More US Residents Participate In Paid Clinical Trials As Economy Weakens

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Research centers across the U.S. and those familiar with the prescription drug industry say that, as the U.S. economy weakens, more people are seeking to participate in paid clinical trials of new drugs, the AP/Boston Globe reports. Kenneth Kaitin, director of the Tufts Center for the Study of Drug Development, said over the past several years, declining interest among U.S. residents to participate in drug studies led some drug developers to conduct trials in other countries, such as India and China.

Ken Getz, founder of the Center for Information & Study on Clinical Research Participation, said there already is evidence that the outsourcing trend is reversing, particularly for early-phase trials, and the recession and changes to the regulatory process have helped start the reversal.

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According to the AP/Globe, clinical trials can pay participants "upward of thousands of dollars in exchange for a few weekends or more committed to testing new drugs." Steve Peck, director of operations at Nebraska-based Qualia Clinical Services, said the pool of potential participants also has become more diverse, and the company's database of participants has nearly doubled from 9,000 one year ago to about 16,000 currently.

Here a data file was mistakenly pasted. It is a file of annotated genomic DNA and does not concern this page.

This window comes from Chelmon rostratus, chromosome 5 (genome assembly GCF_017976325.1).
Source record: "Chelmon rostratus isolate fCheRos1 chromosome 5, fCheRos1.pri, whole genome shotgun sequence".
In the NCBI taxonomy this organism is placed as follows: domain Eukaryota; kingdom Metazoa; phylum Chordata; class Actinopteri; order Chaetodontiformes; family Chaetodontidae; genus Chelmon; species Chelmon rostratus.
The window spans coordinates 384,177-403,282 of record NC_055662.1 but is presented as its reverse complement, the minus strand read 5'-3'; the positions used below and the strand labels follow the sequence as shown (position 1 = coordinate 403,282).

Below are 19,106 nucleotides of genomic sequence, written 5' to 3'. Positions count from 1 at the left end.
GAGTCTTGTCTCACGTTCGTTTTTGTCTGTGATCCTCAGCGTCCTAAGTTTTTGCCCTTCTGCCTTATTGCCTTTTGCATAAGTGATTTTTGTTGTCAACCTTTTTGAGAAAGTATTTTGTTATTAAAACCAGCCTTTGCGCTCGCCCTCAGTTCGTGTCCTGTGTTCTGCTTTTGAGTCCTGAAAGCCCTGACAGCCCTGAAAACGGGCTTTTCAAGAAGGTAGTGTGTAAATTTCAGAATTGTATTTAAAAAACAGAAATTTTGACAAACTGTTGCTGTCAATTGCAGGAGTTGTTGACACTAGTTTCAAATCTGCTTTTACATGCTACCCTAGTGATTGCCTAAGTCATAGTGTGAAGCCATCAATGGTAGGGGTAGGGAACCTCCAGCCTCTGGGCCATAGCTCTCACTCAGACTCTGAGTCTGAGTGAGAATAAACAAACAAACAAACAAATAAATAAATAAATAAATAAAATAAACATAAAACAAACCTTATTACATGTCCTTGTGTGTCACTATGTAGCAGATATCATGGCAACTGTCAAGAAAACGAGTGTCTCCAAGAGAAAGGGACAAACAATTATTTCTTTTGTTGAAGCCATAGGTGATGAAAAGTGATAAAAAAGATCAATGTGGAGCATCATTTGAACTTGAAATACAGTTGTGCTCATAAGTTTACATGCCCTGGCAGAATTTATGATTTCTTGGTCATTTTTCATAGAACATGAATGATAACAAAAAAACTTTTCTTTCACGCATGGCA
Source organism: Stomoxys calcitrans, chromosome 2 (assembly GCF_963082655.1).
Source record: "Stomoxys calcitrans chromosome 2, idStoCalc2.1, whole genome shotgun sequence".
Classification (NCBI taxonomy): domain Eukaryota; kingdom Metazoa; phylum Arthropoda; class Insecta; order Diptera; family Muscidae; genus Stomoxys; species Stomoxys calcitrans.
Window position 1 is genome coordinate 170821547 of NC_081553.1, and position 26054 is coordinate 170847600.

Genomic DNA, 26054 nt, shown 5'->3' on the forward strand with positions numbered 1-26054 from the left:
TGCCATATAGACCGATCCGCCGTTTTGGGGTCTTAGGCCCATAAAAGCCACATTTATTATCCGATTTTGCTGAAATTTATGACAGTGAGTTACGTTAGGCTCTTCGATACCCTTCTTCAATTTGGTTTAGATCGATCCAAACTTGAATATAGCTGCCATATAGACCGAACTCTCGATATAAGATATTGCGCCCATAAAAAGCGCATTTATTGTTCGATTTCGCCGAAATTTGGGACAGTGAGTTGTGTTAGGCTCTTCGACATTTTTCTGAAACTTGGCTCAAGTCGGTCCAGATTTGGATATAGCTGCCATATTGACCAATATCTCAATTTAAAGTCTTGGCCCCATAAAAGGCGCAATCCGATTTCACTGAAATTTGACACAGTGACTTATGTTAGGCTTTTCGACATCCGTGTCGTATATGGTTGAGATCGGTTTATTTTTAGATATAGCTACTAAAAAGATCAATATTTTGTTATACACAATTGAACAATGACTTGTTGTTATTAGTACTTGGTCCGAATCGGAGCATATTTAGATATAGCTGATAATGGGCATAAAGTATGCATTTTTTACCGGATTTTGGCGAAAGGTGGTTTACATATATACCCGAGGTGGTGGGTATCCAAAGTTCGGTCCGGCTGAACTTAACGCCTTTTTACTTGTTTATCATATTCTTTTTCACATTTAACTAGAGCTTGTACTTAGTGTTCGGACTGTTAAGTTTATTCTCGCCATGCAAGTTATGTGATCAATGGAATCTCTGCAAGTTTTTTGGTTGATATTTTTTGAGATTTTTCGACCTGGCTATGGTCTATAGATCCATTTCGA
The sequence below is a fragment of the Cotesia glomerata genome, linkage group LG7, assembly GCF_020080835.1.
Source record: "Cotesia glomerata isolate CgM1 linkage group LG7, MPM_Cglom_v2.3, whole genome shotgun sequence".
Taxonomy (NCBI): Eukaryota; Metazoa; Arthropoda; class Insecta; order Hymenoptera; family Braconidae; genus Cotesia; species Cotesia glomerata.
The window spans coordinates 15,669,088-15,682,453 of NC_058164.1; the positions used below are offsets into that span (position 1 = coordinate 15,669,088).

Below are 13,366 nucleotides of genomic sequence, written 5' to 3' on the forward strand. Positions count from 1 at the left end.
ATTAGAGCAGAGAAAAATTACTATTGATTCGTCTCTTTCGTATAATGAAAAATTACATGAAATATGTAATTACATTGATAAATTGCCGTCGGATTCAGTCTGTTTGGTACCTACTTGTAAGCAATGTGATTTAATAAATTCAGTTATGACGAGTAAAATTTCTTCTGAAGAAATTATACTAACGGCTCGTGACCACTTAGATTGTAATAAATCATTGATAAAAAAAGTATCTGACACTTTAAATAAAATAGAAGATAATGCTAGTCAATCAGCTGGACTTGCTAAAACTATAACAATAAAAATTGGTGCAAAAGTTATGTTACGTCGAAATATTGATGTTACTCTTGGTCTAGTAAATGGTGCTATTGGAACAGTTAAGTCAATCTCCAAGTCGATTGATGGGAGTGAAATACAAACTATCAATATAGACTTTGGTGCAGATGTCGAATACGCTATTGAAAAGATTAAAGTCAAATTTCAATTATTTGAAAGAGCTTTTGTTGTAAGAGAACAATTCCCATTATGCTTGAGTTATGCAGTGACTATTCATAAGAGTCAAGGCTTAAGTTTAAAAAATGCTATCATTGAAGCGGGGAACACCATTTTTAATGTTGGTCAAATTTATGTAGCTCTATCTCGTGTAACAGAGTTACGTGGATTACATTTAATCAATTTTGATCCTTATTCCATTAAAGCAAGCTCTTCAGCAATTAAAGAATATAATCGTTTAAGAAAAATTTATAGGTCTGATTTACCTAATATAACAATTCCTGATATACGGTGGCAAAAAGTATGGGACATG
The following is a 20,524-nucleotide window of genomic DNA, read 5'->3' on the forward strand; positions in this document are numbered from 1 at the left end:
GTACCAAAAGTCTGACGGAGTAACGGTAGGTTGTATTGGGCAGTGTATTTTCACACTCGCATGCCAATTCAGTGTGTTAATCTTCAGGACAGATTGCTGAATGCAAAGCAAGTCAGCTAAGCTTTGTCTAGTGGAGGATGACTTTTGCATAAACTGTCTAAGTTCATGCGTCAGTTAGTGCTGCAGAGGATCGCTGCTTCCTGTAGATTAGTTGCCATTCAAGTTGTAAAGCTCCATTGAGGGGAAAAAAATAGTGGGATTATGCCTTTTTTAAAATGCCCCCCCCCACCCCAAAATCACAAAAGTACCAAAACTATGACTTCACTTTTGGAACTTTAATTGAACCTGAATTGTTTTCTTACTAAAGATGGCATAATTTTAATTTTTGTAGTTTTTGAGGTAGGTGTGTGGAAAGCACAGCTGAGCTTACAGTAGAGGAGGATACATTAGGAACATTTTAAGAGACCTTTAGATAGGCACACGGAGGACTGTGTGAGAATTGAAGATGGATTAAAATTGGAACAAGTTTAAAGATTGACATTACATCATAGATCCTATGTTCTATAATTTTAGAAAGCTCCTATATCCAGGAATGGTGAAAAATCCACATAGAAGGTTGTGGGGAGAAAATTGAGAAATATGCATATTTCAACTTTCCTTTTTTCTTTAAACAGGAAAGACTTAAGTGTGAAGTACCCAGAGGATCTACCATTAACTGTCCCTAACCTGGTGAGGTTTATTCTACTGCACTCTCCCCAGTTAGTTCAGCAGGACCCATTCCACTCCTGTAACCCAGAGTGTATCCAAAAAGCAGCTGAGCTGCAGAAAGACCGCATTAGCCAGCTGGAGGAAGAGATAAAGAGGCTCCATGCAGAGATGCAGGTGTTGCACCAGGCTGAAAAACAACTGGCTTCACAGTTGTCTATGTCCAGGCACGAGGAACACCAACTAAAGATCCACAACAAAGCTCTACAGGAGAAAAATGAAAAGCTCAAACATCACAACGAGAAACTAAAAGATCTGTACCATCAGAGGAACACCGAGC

The AP/Globe reports that as a result of the weakening economy, there also has been an increase in plasma donations. According to John Penrod, vice president of the Source division of the Plasma Protein Therapeutics Association, plasma donations topped 15 million in 2007, up from 10 million in 2005. Penrod said that reasons for the increase trend vary by region but noted the importance of compensation in generating enough of a plasma supply for worldwide use (Ortiz, AP/Boston Globe, 1/5).

Reprinted with permission from kaisernetwork.org. You can view the entire Kaiser Daily Health Policy Report, search the archives, and sign up for email delivery at kaisernetwork.org/email . The Kaiser Daily Health Policy Report is published for kaisernetwork.org, a free service of The Henry J. Kaiser Family Foundation. © 2007 Advisory Board Company and Kaiser Family Foundation. All rights reserved.

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